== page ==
It took about six months between initial conversations about buying The Times-Picayune and getting the deal done to buy the New Orleans newspaper, Advocate owner John Georges told the Rotary Club of Baton Rouge Wednesday.
“It was the hardest, most challenging deal I have ever done,” said Georges, who owns the businesses with his wife Dathel.
Actually striking a deal to buy the newspaper and negotiating a price happened fairly quickly. Georges said he and Dan Shea, the former publisher of The Advocate and now chairman of Georges Media, first met with Advance Local Media in December to discuss a deal. Georges said he wanted to talk to Advance because the challenging economics of the media business meant there needed to be only one dominant media outlet in the state.
The original plan was to discuss with Advance a merger of the two New Orleans newspapers, a deal that would not include the nola.com website. “I thought they were getting rid of print anyway,” Georges said.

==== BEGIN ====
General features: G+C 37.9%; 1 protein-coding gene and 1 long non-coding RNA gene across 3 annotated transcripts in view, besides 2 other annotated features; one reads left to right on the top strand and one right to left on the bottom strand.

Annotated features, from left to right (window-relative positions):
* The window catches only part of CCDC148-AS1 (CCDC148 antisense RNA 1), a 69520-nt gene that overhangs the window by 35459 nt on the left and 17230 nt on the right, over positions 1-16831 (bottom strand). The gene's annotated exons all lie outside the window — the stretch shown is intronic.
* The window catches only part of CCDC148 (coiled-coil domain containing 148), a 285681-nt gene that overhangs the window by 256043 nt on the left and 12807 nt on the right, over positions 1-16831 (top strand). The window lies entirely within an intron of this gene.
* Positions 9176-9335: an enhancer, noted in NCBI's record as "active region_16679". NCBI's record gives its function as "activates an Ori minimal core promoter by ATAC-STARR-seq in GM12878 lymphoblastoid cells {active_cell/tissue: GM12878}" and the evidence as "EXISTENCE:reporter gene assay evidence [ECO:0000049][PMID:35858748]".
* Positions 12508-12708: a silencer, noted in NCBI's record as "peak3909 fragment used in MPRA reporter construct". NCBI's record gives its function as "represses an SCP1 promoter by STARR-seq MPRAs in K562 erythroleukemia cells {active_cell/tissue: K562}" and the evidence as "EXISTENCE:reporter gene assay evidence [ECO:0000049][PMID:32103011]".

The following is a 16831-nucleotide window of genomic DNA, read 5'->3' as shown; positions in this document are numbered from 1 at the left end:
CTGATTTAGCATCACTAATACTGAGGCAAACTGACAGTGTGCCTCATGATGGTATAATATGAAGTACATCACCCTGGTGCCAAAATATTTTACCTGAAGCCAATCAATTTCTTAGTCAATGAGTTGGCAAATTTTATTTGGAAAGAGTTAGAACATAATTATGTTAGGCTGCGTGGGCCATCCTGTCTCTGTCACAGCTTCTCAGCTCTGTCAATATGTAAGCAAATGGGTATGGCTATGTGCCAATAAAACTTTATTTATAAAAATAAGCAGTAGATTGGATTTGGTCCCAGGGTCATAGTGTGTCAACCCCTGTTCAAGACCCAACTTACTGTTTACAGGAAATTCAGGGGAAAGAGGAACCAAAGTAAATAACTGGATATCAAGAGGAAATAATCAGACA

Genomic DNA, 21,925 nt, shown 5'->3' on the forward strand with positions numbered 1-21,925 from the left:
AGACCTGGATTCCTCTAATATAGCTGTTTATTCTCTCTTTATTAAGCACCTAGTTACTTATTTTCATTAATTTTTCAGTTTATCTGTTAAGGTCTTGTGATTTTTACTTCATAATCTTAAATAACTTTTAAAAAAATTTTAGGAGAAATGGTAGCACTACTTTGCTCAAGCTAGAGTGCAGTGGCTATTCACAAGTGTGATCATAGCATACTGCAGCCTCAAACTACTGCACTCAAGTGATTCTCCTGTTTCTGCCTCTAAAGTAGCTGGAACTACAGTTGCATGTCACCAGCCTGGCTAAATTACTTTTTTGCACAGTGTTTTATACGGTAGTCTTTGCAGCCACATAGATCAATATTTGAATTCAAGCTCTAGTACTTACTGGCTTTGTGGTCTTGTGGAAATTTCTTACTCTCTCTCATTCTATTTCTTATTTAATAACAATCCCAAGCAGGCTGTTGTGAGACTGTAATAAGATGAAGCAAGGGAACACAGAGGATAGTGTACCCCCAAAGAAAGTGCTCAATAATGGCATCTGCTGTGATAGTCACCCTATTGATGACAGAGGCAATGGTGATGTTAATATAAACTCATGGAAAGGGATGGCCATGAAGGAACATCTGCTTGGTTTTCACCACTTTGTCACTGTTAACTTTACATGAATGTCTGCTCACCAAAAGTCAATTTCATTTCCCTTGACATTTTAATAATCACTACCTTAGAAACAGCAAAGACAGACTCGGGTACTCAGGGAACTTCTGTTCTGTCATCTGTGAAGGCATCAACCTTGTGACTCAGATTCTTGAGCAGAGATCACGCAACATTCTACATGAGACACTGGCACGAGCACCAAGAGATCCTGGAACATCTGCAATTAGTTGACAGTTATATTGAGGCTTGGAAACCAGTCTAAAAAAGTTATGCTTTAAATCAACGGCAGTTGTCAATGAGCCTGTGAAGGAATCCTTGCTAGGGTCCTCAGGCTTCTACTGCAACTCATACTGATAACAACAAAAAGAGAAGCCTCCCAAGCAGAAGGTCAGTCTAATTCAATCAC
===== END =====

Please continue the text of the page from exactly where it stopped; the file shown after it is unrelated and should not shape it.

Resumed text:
But in January, Advance came back and said it was willing to sell The Times-Picayune and its nola.com website.
“It was a shock,” Georges said. “It was like you chase the car and then you caught it. But in this case, we didn’t catch a car. It was a bus.”
It took about a month to negotiate a price for The Times-Picayune and nola.com. Later came a 60-day process of combining operations, including serving Times-Picayune subscribers and advertisers, and also hiring some Times-Picayune employees.
“I wanted every employee to feel that even though they may or may not come with us that they were treated fairly,” he said. “The leadership of that newspaper acted better than any group of people I ever worked with.”
The transition in ownership has worked out smoothly in New Orleans, Georges said. The websites have merged seamlessly and greatly expanded their impact online; advertisers have been happy; and The Times-Picayune subscribers have been folded into a media company that spans New Orleans, Baton Rouge and Acadiana with daily print editions for each market.
“The paper looks great in New Orleans,” he said. That will help in Baton Rouge because "we needed that growth.”
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Through his company, HPHI, Tyler LaFleur offers health coaching and executive performance coaching.